1. A method of exchanging heat between a first fluid and a second fluid, the method comprising condensing the first fluid on external surfaces of a tube bundle for a condenser comprising tubes, wherein at least a portion of the tubes, in an axially extending section, have internal surfaces having a coating comprising a porous metallic matrix bonded thereon, and have external surfaces comprising circumferentially extending fins, and passing the second fluid through the tubes.

6. A method of purifying a lower boiling component from an impure mixture by distillation, the method comprising: (a) contacting a vapor enriched in the lower boiling component on the external surfaces of a plurality of condenser tubes of an apparatus for vapor-liquid contacting, comprising a vertically oriented column having disposed therein the plurality of condenser tubes extending substantially vertically over a section of the column length, wherein at least a portion of the condenser tubes have external surfaces comprising one or more surface enhancements, and (b) passing a cooling fluid through the condenser tubes.

9. The method of claim 6, wherein the surface enhancements comprise circumferentially extending fins.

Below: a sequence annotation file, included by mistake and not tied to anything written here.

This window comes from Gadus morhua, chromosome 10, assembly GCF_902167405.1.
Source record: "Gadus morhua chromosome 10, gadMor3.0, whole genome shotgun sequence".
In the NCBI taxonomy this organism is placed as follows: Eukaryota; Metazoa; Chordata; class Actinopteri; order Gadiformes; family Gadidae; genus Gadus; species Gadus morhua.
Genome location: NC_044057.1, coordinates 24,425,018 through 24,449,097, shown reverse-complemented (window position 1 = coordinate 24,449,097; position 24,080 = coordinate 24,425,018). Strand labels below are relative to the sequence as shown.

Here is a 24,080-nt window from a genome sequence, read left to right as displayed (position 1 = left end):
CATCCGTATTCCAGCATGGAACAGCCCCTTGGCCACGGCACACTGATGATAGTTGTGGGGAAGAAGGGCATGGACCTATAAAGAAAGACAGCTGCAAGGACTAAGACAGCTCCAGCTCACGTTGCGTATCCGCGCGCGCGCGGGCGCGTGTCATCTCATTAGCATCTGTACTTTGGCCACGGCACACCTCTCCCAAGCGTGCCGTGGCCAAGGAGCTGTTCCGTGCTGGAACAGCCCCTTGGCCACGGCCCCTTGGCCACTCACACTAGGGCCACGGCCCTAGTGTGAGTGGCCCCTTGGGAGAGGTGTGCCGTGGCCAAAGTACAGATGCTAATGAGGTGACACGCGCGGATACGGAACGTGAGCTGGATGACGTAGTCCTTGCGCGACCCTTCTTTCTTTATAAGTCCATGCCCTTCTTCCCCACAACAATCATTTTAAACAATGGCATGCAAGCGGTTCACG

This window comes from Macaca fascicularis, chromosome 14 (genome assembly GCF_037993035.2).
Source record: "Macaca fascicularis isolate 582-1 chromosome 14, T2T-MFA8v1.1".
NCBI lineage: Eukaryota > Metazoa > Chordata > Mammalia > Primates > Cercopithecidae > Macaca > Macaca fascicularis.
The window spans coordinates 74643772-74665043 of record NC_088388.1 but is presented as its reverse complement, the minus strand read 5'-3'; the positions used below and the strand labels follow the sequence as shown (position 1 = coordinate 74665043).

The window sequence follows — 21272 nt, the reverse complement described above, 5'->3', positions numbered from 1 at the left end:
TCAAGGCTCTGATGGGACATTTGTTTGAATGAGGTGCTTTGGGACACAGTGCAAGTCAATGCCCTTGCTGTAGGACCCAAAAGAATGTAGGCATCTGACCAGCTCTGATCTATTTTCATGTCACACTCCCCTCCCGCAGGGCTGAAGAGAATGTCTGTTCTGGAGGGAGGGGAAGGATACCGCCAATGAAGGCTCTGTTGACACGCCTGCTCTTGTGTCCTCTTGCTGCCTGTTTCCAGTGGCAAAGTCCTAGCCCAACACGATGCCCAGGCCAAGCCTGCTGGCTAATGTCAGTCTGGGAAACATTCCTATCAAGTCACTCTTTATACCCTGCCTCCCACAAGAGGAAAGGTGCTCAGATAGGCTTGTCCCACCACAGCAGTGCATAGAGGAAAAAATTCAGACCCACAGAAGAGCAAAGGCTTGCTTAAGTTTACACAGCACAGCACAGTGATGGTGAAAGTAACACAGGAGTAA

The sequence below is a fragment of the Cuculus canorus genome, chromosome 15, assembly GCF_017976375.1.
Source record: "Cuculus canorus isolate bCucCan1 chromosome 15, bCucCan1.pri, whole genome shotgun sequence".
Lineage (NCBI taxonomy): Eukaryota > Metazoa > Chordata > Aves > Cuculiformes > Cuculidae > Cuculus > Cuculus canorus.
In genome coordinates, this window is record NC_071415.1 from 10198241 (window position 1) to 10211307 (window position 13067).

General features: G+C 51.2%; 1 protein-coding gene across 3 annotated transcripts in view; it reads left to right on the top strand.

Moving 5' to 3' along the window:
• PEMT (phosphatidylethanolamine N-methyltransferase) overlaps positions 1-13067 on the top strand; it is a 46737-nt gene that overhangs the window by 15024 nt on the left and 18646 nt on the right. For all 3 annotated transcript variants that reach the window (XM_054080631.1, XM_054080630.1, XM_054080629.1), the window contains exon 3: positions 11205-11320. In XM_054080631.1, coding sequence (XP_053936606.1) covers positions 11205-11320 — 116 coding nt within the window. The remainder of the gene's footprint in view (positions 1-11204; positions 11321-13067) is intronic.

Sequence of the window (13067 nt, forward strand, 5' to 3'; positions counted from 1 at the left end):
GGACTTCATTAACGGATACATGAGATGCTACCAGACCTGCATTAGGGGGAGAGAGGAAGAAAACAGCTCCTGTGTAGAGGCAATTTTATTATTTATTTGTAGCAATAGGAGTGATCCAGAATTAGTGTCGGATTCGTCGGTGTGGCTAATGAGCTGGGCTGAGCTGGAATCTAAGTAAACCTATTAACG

[0021] Other embodiments of the invention are directed to tube bundles for a condenser comprising tubes as described above. According to particular embodiments, at least a portion of the tubes, in an axially (e.g., vertically or horizontally, depending on the orientation of the tube bundle) extending section, have internal surfaces having a coating (e.g., a porous metallic matrix as discussed above) bonded thereon, and have external surfaces comprising circumferentially extending fins. These circumferential fins may be characteristic of "low finned" tubes having a height from about 0.76 mm (0.03 inches) to about 3.8 mm (0.15 inches). The circumferentially extending fins may have outer edges that include a plurality notches. According to particular embodiments in the case of notches being present on the circumferentially extending fins, these notches may be aligned axially with respect to adjacent circumferentially extending fins and/or they may be bent at their respective corners outside of the plane of the circumferentially extending fins. According to other embodiments, at least a portion of the tubes have a non-linear central axis and/or a twisted geometry, as discussed above, in the axially extending section, and optionally a plurality of spaced apart points of external contact with adjacent tubes. According to other embodiments, tube bundles may comprise tubes having two or more types of shaped recessions on the external surface, namely smaller discreet shaped recessions and larger, axially extended shaped recessions. The smaller recessions can advantageously provide capillary action to reduce the condensate fluid layer thickness by using the liquid surface tension. Outer edges of these recessions may be aligned in axially extending rows along the external surfaces of the tubes.